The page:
A new vaccine against malaria known as, RTS,S, will be piloted in Ghana, Kenya and Malawi next year, according to the World Health Organization (WHO).

The trials will involve more than 750,000 children aged between five and 17 months. Around half will get the vaccine in order to compare the jab’s real-world effectiveness.

WHO says the vaccine needs to be given four times – once a month for three months and then a fourth dose 18 months later.

Although experts are hopeful that the jab could save tens of thousands of lives, it is not yet clear if it will be feasible for use in the poorest parts of the world where populations are most vulnerable to malaria.

Theoretically, half of the world’s population is at risk of malaria which kills about 3000 children every day. Over one million people die from malaria each year, mostly children under five years of age, with 90 per cent of malaria cases occurring in Sub-Saharan Africa.

Commenting on the potential benefits of the RTS,S, jab, Dr Matshidiso Moeti, the WHO regional director for Africa, said: “The prospect of a malaria vaccine is great news. Information gathered in the pilot programme will help us make decisions on the wider use of this vaccine. Combined with existing malaria interventions, such a vaccine would have the potential to save tens of thousands of lives in Africa.”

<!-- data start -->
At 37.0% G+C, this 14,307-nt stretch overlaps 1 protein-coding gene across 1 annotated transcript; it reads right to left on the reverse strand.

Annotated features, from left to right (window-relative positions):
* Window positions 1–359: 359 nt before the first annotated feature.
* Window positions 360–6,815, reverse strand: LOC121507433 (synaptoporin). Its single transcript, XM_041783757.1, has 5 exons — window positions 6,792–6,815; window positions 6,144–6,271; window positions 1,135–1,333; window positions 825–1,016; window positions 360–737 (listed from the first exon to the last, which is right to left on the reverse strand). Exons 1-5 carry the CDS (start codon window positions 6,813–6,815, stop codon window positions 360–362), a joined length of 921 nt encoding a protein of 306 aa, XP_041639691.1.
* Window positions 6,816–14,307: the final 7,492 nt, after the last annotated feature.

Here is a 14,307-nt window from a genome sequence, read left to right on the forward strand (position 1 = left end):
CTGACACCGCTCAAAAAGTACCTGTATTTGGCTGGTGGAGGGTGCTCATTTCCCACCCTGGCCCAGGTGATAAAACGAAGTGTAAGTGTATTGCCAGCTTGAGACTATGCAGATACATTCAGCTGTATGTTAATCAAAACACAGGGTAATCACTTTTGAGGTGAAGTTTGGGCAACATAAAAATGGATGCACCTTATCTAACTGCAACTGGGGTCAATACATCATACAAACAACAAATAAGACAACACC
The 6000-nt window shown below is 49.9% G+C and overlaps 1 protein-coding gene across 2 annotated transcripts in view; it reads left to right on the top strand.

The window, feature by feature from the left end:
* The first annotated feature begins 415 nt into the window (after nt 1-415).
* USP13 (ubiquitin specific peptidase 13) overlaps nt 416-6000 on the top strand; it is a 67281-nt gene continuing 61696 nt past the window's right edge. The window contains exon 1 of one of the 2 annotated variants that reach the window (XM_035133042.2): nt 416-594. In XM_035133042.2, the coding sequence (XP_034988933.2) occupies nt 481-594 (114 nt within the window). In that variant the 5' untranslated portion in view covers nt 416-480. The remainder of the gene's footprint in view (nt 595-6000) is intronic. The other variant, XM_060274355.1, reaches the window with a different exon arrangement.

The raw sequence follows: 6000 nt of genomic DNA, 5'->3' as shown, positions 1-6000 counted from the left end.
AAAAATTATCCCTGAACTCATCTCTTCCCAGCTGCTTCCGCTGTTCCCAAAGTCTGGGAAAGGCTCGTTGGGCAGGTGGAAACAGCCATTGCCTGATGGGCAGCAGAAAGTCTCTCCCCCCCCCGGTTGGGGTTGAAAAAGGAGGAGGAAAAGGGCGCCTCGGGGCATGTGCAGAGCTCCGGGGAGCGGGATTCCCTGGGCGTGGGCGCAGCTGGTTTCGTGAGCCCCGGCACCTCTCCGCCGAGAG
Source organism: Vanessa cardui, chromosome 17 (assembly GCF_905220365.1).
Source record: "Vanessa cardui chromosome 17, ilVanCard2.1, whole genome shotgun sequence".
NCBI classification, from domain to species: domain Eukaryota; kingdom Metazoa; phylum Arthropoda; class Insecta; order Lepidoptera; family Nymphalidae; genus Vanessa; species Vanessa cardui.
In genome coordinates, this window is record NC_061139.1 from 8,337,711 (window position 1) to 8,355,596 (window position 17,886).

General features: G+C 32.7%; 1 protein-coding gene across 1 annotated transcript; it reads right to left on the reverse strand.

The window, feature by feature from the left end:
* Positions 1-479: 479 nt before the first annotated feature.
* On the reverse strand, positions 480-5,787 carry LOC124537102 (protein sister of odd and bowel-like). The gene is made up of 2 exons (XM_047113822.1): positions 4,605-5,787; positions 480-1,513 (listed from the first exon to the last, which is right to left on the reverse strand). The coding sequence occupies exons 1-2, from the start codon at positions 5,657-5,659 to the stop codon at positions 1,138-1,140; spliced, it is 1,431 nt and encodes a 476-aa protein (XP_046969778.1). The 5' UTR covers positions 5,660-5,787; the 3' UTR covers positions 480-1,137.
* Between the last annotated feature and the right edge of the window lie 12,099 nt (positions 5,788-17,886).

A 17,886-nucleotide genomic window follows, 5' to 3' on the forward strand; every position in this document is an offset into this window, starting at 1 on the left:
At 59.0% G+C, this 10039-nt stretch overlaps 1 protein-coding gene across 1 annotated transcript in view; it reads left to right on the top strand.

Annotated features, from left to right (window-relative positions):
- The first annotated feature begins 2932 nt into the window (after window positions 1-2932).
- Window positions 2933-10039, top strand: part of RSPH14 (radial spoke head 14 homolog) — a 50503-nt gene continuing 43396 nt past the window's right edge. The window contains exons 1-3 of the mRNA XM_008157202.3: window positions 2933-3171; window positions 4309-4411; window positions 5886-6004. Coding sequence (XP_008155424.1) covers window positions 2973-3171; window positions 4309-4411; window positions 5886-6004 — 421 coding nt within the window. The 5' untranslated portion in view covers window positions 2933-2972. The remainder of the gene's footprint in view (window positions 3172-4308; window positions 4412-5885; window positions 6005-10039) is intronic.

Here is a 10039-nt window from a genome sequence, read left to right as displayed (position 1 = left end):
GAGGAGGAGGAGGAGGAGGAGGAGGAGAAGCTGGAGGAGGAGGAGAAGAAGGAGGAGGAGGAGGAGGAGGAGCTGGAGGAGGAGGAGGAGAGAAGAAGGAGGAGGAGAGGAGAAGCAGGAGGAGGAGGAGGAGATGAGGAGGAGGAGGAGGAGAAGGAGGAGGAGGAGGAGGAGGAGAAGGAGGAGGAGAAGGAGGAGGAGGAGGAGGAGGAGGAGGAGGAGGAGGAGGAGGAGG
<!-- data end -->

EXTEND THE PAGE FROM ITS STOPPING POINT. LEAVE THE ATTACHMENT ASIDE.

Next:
Ghana, Kenya and Malawi were chosen for trials because they already run large programmes to tackle malaria, including the use of bed nets, yet still have high numbers of cases.

The pilots are being funded by: Gavi, the Vaccine Alliance, the Global Fund to Fight Aids, Tuberculosis and Malaria, Unitaid, the WHO and GSK.

A former WHO health expert who spoke to Team Buntu Africa on condition of anonymity said if the RTS,S, jab reduces the number of children needing hospital treatment or blood transfusions after being bitten by a malaria carrying mosquito, it will be regarded as highly beneficial.

However, he added: “Given the recent case of the negative effects of the MR vaccines in Lesotho which resulted in hundreds of children developing horrendous rashes, it is advisable that WHO should apply the highest standards of assessing the safety and effectiveness of the vaccination in the trials to be carried out in Ghana, Kenya and Malawi.”